By Bonny Burrows
Supporters of Kinders Together have launched a heated campaign calling for Cardinia Shire Council to reinstate its early year’s management tender to the local organisation after it missed out on renewing its contracts in controversial circumstances.
The Gazette, other media and the council have been inundated with hundreds of calls, emails and messages of anger following the shire’s 3 July announcement that it had awarded Western Australia-based childcare provider One Tree and Glen Waverly organisation Best Chance with five-year licences to operate the shire’s kindergartens over Kinders Together.
As of 2018, Best Chance will operate 15 local kindergartens, One Tree has been awarded the contract for three and a third provider, ECMS, will also operate one kindergarten which has yet to be built.
The decision has angered some parents and staff members of the 19 centres currently operated by the Garfield-based Kinders Together (KT) who feel that the council failed to consult the community during the process and believe KT should have retained its contracts.
They say the local organisation was blindsided by the tender process and was not informed it would have to reapply for its contracts until early this year.
However, the council said it met with KT’s CEO and staff in 2014 to discuss its future during which a three-year contract, which was due to expire in December 2017, was signed.
“At the time of issuing the licences, it was agreed that an open expression of interest process would take place in early to mid-2017 to issue licences beyond 2017,” the council said in an online statement.
“This process was undertaken to ensure that children and families continue to have access to high quality, inclusive services that are responsive to their needs, both now and into the future.
“It also ensured that the very best providers in Australia had an opportunity to express their interest in delivering high-quality services for families in Cardinia Shire.”
But the signing of One Tree has left some parents sick to their stomach after news surfaced that the organisation was last year subject to disciplinary action at the Western Australia state tribunal following an incident in which a staff member at one of its centres was found not to have adequately cared for a child.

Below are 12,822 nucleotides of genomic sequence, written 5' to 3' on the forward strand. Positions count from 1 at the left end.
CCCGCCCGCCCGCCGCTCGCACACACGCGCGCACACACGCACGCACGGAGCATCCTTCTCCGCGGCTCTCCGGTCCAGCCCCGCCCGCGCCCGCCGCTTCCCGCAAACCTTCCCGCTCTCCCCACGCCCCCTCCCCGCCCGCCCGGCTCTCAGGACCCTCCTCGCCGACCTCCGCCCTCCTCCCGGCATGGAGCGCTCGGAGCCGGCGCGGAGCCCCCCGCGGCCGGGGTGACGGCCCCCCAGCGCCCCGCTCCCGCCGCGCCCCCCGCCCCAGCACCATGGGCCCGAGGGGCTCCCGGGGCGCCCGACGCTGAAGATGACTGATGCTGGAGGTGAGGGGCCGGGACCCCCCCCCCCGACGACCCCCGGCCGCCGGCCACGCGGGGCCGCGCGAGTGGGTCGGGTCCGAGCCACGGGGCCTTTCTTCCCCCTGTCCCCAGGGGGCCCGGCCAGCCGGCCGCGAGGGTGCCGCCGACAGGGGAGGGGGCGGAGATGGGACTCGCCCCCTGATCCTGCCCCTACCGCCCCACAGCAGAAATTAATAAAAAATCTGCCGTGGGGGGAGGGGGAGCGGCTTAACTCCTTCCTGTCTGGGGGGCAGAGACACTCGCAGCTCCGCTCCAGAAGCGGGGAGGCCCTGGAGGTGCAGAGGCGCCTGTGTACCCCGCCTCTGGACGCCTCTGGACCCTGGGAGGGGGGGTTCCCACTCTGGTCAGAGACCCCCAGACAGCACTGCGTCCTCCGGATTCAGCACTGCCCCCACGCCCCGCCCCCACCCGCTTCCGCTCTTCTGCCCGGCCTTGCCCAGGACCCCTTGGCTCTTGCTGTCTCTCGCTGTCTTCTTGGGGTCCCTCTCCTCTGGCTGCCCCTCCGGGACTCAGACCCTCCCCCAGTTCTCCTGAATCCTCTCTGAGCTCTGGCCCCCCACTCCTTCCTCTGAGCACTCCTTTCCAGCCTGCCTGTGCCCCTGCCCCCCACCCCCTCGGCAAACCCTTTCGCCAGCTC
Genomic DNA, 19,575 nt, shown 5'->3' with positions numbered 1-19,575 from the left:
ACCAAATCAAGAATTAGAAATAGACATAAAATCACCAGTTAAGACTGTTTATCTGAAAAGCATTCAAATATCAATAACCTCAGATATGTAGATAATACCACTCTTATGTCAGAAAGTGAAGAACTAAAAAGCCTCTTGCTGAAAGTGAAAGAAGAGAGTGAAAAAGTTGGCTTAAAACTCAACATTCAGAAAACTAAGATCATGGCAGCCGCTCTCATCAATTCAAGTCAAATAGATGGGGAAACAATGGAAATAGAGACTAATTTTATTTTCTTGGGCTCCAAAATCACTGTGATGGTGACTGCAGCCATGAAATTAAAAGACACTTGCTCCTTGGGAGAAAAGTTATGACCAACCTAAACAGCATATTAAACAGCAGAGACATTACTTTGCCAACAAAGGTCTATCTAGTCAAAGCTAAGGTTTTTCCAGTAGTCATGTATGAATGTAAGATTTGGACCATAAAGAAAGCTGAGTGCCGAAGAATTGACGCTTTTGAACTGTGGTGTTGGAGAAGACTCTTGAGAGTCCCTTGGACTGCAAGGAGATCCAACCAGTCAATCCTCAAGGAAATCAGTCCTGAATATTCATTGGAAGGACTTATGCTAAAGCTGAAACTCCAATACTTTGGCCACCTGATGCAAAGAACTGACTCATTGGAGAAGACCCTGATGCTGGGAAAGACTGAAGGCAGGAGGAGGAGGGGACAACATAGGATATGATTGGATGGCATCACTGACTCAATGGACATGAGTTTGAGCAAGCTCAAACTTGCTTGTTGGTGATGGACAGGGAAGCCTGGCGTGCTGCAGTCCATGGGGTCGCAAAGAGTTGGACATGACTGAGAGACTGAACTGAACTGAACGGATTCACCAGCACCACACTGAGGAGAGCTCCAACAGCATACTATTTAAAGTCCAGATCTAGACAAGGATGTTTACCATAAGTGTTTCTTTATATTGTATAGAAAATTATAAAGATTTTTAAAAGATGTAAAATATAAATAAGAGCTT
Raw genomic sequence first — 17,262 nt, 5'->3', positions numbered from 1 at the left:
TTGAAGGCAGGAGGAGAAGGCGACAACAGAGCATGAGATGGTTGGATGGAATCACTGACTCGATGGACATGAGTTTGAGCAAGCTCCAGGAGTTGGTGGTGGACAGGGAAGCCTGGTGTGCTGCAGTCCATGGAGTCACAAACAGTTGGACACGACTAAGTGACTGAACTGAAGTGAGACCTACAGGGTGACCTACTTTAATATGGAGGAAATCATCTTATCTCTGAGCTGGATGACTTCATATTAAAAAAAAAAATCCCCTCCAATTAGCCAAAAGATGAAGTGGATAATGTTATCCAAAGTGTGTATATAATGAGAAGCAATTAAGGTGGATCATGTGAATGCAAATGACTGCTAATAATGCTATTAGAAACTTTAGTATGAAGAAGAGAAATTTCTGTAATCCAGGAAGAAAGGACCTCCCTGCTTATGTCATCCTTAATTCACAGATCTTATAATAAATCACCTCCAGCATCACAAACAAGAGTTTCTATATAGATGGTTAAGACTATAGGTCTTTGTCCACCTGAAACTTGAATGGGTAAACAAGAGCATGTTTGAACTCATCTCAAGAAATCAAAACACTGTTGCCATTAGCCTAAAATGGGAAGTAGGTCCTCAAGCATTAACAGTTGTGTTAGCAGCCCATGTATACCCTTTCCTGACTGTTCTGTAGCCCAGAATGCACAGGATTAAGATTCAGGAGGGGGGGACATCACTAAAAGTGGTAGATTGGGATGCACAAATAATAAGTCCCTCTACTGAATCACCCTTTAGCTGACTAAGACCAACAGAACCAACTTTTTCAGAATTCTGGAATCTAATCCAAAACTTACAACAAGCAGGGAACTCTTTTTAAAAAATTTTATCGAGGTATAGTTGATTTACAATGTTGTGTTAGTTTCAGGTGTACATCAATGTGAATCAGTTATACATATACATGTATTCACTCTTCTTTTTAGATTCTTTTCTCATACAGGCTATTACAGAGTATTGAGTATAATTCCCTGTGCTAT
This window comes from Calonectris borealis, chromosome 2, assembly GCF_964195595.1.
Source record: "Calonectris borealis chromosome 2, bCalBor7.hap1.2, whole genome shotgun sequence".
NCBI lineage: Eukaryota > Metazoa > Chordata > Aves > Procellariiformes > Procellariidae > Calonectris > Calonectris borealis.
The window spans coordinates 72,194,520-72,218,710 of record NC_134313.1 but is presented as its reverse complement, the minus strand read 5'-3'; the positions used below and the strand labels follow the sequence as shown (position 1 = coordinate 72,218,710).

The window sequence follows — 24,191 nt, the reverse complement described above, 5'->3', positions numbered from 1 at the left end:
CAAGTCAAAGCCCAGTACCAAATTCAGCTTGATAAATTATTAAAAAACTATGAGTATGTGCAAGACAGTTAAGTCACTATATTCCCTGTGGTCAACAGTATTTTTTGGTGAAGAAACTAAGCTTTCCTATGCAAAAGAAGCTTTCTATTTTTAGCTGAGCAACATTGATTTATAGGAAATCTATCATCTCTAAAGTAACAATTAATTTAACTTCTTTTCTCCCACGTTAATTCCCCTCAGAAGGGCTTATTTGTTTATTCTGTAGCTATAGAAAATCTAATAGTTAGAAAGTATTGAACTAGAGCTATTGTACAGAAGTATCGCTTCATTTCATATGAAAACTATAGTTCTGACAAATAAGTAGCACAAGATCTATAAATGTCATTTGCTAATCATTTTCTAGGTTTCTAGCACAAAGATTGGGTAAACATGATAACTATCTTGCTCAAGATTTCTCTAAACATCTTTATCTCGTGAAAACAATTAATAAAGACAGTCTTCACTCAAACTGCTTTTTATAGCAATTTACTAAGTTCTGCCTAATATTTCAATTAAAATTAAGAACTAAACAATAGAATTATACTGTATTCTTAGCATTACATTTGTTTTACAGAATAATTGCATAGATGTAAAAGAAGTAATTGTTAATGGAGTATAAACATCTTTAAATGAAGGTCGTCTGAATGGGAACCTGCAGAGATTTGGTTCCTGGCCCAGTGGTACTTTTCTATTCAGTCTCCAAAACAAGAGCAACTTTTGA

“I genuinely feel so ill about this,” one parent said this week.
“I feel sick to the core with worry about my children and other people’s children. If council knew about this then they have a lot of explaining to do because this is not acceptable.”
Cardinia Shire Council CEO Garry McQuillan said this information was readily shared with the council and the organisation had been assured that such an incident would not occur again.
“Through the EOI process, all applicants declared relevant incidences to the management of early childhood services and facilities,” Mr McQuillan said.
“This included the declaration by One Tree Community Services of an incident that occurred at one of its centres in Western Australia in 2016.
“This was the first incident in 43 years of operating and was a result of a break-in at the centre the night prior.”
Parents who have joined together to form the Keep Our Kinders Together campaign are outraged they were not consulted on a process which directly impacted on their children’s future and are devastated that what they said was the council’s “neglect” could place their children “at risk”.
Adding “insult” to the matter was that 2018 kindergarten offers were sent out to parents just days after the announcement of the successful applicants of the tender.
The shire was slammed in a social media post on 10 July announcing the first round of kinder offers, with parents questioning how they can accept without knowing the staff, curriculum or fees.
“How can we make an informed decision when we have no information? We can’t possibly know which kinder will suit our kids’ best needs with no information about any of them,” one parent commented.
Mr McQuillan said the council was confident it had made the best decision through a fair process.
“It was clear the successful applicants provided superior responses throughout the EOI process, which included both their written submissions and subsequent formal interviews,” the CEO said.
“Through this process council wanted to not only attract kindergarten program providers that could provide high quality education and care services, but that would also exceed expectations by offering additional secondary services to add value and meet the varied needs of children, parents, carers and educators of Cardinia Shire.”
Gembrook MP Brad Battin, who met with about 40 parents on Monday night to discuss their concerns, called for the shire to halt its “flawed” process.
“The Shire of Cardinia has failed to consult with parents about the future of their children’s education. This … could impact on outcomes for children and will result in lost jobs in Cardinia,” Mr Battin said.
“Cardinia Shire Council must stop this process, not sign any new contracts and speak to the passionate mums and dads who deserve to be heard.”
Kinders Together CEO Roger Chao met with the Gazette to discuss the matter but refused to speak publicly.